Structure-Function Relationship of Botulinum and Tetanus Neurotoxinsp. 377
Low Resolution Model of Botulinum Neurotoxin Type Ap. 393
Structure of the Botulinum Neurotoxin Channels in Phospholipid Vesiclesp. 397
Purification, Characterization, and Oral Toxicity of Botulinum Type G Progenitor Toxinp. 401
Construction and Expression of the Genes for Neurotoxins and Non-Toxic Components in C. botulinum Types C and Ep. 405
Serological Subtypes of Botulinal Neurotoxinsp. 421
Characterization of Monoclonal Antibodies to Botulinum Type A Neurotoxinp. 433
Antigenic Structure of Botulinum Neurotoxins: Similarity and Dissimilarity to the Toxin Associated with Infant Botulismp. 437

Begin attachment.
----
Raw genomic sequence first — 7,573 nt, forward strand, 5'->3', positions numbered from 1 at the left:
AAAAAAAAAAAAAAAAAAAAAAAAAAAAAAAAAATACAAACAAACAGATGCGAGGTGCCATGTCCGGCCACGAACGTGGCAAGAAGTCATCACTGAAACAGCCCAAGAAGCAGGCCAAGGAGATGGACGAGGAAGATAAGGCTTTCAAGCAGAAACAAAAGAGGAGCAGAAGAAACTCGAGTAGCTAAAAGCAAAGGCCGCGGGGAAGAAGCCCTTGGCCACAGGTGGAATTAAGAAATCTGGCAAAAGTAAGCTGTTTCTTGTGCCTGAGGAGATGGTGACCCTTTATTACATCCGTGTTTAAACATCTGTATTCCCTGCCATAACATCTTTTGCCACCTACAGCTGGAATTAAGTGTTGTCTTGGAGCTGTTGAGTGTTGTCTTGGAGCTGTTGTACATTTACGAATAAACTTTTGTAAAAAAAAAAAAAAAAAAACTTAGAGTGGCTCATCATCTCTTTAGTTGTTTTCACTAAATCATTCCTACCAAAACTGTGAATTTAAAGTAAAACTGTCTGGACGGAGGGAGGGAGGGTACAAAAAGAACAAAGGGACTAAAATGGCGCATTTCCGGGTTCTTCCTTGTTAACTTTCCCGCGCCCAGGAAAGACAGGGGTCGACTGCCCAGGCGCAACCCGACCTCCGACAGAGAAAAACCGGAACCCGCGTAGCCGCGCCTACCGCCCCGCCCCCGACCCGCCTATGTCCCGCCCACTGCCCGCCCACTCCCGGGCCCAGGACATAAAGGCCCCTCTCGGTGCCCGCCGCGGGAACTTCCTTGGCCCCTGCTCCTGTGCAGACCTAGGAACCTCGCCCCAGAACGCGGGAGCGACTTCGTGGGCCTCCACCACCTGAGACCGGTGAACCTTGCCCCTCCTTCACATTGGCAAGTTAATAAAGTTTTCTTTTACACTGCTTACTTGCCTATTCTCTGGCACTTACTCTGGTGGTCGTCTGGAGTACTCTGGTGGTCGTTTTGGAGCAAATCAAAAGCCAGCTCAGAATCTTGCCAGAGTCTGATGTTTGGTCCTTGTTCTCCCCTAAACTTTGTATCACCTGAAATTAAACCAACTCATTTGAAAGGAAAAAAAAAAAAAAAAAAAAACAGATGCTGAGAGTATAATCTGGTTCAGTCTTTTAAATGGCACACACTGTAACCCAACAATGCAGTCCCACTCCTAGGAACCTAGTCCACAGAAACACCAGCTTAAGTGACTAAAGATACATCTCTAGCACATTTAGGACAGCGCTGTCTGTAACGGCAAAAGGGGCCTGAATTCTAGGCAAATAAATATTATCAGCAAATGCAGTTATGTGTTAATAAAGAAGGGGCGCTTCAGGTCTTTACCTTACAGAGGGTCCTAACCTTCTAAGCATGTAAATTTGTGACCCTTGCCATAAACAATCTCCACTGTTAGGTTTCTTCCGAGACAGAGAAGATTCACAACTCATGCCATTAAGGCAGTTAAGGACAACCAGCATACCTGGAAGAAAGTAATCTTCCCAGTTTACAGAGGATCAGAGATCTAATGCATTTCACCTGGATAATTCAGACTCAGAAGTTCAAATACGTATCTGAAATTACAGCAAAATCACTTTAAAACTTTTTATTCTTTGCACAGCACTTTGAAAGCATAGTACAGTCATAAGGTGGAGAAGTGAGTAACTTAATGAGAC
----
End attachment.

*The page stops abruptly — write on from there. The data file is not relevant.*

Enzyme-Linked Immunosorbent Assays (ELISAs) to Detect Botulinum Toxins Using High Titer Rabbit Antiserap. 449
Development of a Molecular Engineered Vaccine for C. botulinum Neurotoxinsp. 463
Development of an Avian Antitoxin to Type A Botulinum Neurotoxinp. 467
Efficacy of Prophylactic and Therapeutic Administration of Antitoxin for Inhalation Botulismp. 473
Clinical Trial of Human Botulism Immune Globulinp. 477
Studies on the Relationship of Vitamin A Deficiency to the Antibody Response to Tetanus Toxoid in the Ratp. 483
Bacteriology and Pathology of Neurotoxigenic Clostridiap. 491
Epidemiological Aspects of Infant Botulism in California, 1976-1991p. 503
Reflections on a Half-Century of Foodborne Botulismp. 505
Contributions of the U.S. Army to Botulinum Toxin Researchp. 515
Altered Sensitivity of Recognition Sites for a Neurotransmitter in the Absence of Changes in Receptor Binding Parameters: Co-Sensitization of an Alternate Systemp. 521
Neurotoxins that Affect Central Serotoninergic Systemsp. 539
A Clinical Prefacep. 557
Disorders with Excessive Muscle Contraction: Candidates for Treatment with Intramuscular Botulinum Toxin ("Botox")p. 559